As well as playing incessantly in match and tournament, Mieses wrote copiously on all aspects of the game, analytically as well as in a literary manner, in books as well as in magazines. Three of his little books, The Chess Pilot, Manual of the End-game, and Instructive Positions from Master Chess, have enjoyed a long and wide popularity in English.
Two personal memories come to the writer’s mind. We first met him during the Liverpool congress-of 1923 ((1) Mieses, (2) Maróczy). one morning we took a stroll together up Dale Street, a stroll which developed into a tie-hunting expedition, ending up with a fine selection on his part to take back to a Germany emerging from recent disaster. He left the impression of a courteous and cultured man, precise in speech and with something of the military in his bearing. ln 1939, on hearing of his whereabouts, we called at his lodgings in Camden Town one Sunday morning. We were diffidently greeted by a seriously-crippled Mieses, who had recently, under great difficulties, made his exit from a Germany once more faced with disaster.
But the prim and chivalrous personality soon exerted itself. His many English friends rallied round him in his exile, all culminating in the great tribute paid to him on his eightieth birthday. Mon March 15th, 1945, at the Lud-Eagle Chess Club, a large number of friends and admirers gathered to pay their respects. A cheque, subscribed to by members of the club, was presented to the veteran master. He had, he said in his acknowledgement, sought asylum in England, and he had been shown great kindness and sympathy. The final gift was a last resting-place in the East London (Ed : we now know this to be East Ham) Jewish Cemetery. – DJM.
“Jacques Mieses was born in Leipzig. He won the chess championship of Berlin at the age of 17, and in 1888 he placed joint second at Leipzig and third at Nuremberg.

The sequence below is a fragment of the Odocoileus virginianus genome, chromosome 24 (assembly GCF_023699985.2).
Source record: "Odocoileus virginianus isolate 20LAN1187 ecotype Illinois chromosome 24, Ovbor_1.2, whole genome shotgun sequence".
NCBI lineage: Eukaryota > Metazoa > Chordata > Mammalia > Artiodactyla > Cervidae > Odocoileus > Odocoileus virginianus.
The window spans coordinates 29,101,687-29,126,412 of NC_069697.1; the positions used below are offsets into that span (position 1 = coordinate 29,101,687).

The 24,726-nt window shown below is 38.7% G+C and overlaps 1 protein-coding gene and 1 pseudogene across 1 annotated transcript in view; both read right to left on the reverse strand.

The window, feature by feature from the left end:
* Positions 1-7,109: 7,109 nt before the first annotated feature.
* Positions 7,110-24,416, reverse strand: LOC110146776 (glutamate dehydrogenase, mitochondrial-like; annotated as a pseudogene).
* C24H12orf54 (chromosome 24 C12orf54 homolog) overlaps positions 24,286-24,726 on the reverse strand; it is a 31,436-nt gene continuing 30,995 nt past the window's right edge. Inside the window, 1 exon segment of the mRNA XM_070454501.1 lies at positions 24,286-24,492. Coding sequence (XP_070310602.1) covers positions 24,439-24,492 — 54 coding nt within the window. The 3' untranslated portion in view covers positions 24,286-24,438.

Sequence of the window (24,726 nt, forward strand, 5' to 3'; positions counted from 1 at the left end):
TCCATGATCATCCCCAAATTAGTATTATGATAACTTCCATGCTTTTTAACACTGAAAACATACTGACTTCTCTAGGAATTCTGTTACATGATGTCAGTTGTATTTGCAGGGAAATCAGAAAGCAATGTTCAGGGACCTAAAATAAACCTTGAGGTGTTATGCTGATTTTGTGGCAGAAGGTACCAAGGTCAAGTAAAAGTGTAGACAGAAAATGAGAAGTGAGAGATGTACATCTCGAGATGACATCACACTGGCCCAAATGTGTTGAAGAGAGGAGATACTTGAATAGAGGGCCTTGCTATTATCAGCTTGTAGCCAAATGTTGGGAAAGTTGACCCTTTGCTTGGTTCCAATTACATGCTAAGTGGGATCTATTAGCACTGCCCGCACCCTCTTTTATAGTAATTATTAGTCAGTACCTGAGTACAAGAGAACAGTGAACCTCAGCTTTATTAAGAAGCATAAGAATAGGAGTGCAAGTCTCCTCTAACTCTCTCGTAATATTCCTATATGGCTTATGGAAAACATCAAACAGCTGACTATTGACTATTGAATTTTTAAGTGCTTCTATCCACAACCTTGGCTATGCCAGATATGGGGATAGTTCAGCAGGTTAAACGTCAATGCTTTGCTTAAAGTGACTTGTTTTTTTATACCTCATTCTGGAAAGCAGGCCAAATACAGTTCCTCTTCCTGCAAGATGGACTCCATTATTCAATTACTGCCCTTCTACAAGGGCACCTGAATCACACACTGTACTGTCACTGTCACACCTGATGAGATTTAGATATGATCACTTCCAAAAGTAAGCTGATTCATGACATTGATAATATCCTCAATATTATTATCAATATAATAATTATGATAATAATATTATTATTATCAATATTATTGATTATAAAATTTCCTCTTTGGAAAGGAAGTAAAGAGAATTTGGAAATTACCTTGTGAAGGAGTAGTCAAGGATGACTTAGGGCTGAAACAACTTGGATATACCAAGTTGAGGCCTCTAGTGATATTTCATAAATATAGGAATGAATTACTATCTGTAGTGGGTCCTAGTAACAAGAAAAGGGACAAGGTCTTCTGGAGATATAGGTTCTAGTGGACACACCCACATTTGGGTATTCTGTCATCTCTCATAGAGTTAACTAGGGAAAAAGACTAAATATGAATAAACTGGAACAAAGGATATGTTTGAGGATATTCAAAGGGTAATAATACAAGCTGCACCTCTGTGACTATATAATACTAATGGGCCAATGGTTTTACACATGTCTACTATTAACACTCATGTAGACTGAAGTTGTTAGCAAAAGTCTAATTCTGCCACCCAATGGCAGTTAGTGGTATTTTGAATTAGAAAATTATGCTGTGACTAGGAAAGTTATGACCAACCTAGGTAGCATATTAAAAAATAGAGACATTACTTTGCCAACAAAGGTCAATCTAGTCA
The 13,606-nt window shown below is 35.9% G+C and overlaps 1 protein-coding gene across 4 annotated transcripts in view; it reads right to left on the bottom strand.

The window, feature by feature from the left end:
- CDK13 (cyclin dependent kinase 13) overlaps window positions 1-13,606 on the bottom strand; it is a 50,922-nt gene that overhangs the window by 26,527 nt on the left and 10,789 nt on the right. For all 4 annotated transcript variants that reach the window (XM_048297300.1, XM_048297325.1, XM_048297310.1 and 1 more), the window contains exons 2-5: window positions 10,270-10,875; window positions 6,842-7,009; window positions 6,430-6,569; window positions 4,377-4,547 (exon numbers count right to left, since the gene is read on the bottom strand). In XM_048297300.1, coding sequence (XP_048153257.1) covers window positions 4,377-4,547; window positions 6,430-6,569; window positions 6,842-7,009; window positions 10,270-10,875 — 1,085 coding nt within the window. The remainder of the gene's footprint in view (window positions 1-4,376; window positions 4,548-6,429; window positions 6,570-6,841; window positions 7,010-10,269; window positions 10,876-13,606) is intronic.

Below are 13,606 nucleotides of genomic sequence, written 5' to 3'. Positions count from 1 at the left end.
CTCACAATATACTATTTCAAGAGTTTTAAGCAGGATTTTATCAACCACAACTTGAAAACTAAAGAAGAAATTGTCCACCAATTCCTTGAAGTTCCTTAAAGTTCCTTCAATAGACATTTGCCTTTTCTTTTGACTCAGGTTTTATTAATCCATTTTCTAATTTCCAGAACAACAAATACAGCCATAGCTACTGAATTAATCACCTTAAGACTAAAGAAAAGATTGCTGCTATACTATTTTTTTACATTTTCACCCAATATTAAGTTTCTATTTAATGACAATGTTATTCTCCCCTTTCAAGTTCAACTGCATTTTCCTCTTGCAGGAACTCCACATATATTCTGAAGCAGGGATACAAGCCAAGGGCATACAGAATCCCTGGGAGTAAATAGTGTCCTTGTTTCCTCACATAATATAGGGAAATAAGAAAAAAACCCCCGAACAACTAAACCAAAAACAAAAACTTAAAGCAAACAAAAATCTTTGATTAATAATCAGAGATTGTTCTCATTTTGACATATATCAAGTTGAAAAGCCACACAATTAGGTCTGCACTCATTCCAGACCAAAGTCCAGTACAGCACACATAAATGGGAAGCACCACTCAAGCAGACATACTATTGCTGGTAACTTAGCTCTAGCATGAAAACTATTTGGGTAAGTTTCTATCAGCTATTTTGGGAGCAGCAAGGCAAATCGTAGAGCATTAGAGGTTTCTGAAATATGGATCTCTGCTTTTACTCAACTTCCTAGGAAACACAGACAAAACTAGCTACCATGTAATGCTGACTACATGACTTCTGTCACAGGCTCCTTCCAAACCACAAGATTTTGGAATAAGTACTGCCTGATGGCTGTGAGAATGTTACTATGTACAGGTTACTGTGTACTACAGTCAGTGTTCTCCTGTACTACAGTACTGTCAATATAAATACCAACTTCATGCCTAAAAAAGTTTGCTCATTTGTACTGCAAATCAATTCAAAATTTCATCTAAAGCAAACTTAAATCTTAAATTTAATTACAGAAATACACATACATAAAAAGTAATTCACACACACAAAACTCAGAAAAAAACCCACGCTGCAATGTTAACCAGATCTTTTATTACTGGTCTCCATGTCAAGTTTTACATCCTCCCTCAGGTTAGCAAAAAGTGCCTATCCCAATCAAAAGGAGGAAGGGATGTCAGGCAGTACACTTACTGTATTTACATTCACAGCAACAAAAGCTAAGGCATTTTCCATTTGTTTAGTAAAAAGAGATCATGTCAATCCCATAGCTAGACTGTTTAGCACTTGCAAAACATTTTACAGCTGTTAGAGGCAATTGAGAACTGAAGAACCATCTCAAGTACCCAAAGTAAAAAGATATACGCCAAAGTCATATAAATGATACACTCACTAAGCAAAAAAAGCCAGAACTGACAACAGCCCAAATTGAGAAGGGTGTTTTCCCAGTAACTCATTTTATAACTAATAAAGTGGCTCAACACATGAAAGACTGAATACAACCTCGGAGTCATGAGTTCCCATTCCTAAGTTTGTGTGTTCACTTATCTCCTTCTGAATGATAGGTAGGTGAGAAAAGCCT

In 1889 he came third at Breslau (1889). He was, however, rather eclipsed by two great emerging talents – Emanuel Lasker and Siegbert Tarrasch. Mieses was crushed by Lasker in a match – Lasker – Mieses (1889/90) in Leipzig (December 1889 to January 1890). He also performed poorly at 8th DSB Kongress (1893) coming only 7th out of 9 against a field which was relatively weak compared to previous DSB congresses.
1894-95 was a busy period for Mieses. He drew a match with Karl August Walbrodt. (+5, =3,-5) in Berlin (May-June 1894). Mieses then played in the extremely strong 9th DSB Kongress, Leipzig (1894) (3rd-14th September, 1894) coming 10th out of 18. He had then toured Russia giving simultaneous displays, before travelling to Paris to play a match with David Janowski (8th January to 4th February 1895).
Mieses then crossed the English Channel to play a short match against Richard Teichmann in London (16th – 21st February 1895) which he lost by +1 =1 -4. A month later he played this match, Mieses next professional engagement would be (which was his first tournament outside his own country) came at the famous Hastings event of 1895. Although he finished only twentieth (in a field of 22 players), he soon adapted to this level of play and in 1907 he took first prize at the Vienna tournament scoring ten points from thirteen games.